What will arise from the demise of mass commuting?
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Before the pandemic, a friend who lives in a southern English village used to commute into London. He’d leave home at 7.45am and return at 9pm, grumpy and shattered. He rarely saw his children, let alone his neighbours.
Now he works remotely from his garden shed, takes the kids to school and has used a chunk of his new spare time to become supremo of his village cricket club. He’s forever popping to the field to take the covers off the pitch or get the pavilion roof fixed. He has gone from commuter to pillar of the community.
He isn’t alone. In the former commuter belts of big cities, remote work is now creating community. Is this a net gain for humanity, or is it outweighed by downsides elsewhere?
Commuting worsened the decay of civic life, observed political scientist Robert Putnam in Bowling Alone, his 2000 classic about the US. Ever fewer Americans knew their neighbours, worked as a volunteer or went bowling in clubs any more. This decay had many causes, but, said Putnam, “I was shocked to find how robust a predictor of social isolation commuting is. There’s a simple rule of thumb: every 10 minutes of commuting results in 10 per cent fewer social connections.”
American commuting times have worsened since Bowling Alone was first published, hitting a new high in 2019. This affected everybody, not just commuters. Before the pandemic, I met a friend from Orlando, Florida, whom I hadn’t seen in years. When I asked how life was, he grumbled about worsening traffic. At the time I thought this was a disappointingly mundane answer, but later I realised traffic ruled his life. Going anywhere took for ever, so he rarely went anywhere.
Civic life in Britain appears to have decayed too. The Office for National Statistics found fewer chats or exchanges of favours with neighbours, a weakening sense of local belonging and falling membership of “political, voluntary, professional or recreational organisations” in 2018 compared with 2012.
I’d seen this over the decades in the outer London neighbourhood where I finished school and where I still have family. At some point the church on the high street was converted into a pub. Once people stopped gathering in pubs too, the place became a bad chain restaurant.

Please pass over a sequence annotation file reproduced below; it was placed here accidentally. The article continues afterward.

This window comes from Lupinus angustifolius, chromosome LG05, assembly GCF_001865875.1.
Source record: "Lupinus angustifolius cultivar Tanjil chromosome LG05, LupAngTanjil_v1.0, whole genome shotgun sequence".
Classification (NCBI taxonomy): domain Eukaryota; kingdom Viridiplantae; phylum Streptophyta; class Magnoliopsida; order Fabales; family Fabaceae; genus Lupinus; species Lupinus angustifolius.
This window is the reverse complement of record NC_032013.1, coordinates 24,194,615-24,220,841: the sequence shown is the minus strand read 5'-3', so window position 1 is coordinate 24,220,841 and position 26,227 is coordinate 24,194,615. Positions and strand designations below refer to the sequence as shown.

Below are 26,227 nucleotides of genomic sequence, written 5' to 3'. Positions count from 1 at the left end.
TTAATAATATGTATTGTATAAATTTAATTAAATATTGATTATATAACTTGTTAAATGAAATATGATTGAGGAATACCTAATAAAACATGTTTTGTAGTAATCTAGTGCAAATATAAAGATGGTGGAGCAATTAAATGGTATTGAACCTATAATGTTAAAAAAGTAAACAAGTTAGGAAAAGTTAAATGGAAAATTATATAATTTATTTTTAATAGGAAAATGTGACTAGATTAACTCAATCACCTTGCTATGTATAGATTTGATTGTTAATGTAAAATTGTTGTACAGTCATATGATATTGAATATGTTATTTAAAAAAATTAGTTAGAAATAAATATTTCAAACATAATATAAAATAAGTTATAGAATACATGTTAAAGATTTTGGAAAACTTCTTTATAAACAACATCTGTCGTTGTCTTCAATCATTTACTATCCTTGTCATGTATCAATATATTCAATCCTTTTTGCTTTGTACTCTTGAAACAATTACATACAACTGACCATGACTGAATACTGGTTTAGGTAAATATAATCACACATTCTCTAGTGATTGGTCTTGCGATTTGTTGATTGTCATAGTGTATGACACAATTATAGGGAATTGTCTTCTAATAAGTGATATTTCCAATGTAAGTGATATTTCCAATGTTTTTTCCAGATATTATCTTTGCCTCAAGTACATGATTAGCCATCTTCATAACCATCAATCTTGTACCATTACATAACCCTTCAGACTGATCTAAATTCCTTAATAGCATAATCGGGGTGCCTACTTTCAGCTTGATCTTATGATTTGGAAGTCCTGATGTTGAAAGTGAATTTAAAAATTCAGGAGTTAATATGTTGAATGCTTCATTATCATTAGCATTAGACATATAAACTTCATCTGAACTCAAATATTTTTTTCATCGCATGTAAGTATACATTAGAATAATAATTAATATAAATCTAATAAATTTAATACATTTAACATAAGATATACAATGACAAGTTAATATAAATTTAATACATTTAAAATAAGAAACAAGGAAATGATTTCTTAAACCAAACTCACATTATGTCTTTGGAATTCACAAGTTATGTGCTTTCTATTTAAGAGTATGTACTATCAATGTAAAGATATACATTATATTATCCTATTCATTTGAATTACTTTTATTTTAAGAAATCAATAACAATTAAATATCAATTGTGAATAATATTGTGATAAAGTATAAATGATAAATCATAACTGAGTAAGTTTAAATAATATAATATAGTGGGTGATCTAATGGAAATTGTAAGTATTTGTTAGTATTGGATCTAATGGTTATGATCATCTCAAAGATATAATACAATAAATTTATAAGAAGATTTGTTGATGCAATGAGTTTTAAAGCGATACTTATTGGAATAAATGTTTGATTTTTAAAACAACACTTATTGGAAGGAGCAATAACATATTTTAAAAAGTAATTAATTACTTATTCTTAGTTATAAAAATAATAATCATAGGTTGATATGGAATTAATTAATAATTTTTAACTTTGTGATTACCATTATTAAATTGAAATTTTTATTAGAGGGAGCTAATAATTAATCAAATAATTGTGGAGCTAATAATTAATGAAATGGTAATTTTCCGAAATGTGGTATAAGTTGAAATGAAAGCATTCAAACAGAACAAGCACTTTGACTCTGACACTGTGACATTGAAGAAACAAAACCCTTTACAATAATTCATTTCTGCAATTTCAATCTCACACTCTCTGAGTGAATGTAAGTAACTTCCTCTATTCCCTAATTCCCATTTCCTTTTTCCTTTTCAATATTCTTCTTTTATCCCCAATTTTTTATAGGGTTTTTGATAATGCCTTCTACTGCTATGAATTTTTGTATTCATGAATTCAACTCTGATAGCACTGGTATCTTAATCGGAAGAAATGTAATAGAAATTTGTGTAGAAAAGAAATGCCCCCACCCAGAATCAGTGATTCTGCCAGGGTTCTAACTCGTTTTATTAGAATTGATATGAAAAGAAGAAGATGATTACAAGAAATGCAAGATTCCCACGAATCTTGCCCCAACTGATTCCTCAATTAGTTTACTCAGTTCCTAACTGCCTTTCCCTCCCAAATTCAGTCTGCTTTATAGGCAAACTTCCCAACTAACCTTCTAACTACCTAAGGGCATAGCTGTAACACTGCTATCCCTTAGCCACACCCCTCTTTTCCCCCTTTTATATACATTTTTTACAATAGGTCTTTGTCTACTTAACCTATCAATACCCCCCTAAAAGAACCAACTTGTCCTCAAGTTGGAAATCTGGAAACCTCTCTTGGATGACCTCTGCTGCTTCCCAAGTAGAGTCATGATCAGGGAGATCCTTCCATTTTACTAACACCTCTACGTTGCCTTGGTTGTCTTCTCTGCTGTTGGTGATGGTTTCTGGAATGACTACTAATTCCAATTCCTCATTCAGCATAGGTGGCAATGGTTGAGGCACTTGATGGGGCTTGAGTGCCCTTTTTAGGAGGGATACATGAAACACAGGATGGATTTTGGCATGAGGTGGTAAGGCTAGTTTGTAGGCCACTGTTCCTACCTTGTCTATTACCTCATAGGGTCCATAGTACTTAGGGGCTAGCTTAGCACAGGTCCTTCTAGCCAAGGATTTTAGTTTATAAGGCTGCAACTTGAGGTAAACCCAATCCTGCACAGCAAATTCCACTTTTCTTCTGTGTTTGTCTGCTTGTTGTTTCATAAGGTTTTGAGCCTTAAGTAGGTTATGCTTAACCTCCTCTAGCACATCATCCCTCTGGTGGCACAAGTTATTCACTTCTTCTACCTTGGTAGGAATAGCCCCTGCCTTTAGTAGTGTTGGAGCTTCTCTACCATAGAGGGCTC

I returned to the neighbourhood last month. The pandemic has transformed it into a 15-minute suburb, where all the necessities of life are a walk away. Many residents now work from home. Everyone was on the morning school run, chatting and exchanging favours and, afterwards, parents popped up in local coffee shops or at the lunchtime hot-yoga session.
Mock these new urban rituals all you like, but they are what constitutes 21st-century community. After a week there, I was waving to familiar faces on the street. It felt like the 1950s suburban idyll recalled by the Beatles in “Penny Lane”, with the barbershop where “all the people that come and go/Stop and say hello”.
One day I saw friends who had recently moved to another part of London. They had integrated fast, partly because their neighbours were around all day and partly because of their street’s WhatsApp group. Admittedly, it was full of boring stuff about bins, but then community often is boring. The WhatsApp group was so central to local life that they assumed it had been going for ever. In fact, like so many across Britain, it had started with the pandemic.
The revival of neighbourhoods has downsides. In some big cities, staying in one’s street will encourage segregation of like with like. Yet in the London region, that risk is mitigated by the sheer amount of residential mixing. Some of it is economic: my old neighbourhood has social housing and some lower-middle-class homeowners who bought before gentrification as well as bankers who are buying now.
There’s also ethnic mixing: in the babel of languages on the school run, I got to know a Parisienne in a hijab who talked of London as a non-racist paradise. At my friend’s cricket club, he has reintegrated several British Asians who had quit in a past, less-welcoming era.
Some people worry the neighbourhood revival will kill off city centres. But that won’t happen, longer term, in attractive cities. The suburbanites I met were already going into London a day or so a week, and they’ll go more often when nightlife and cultural venues revive. They love central London. Some would happily move there. They just don’t want to commute there every day. David Milder, an expert on downtowns, sees Central Business Districts giving way to “Central Social Districts”.
Tourists will eventually return too, and while some companies will abandon inner London, others around Britain and the world are itching to take over unwanted office spaces. Imagine Ricky Gervais’s fictional firm in The Office trading up from the Slough Trading Estate to a one-day-a-week meeting room off Piccadilly.
The neighbourhood revival will claim other victims. Charmless city centres and exurban business parks where people only ever went to work may die along with mass commuting.
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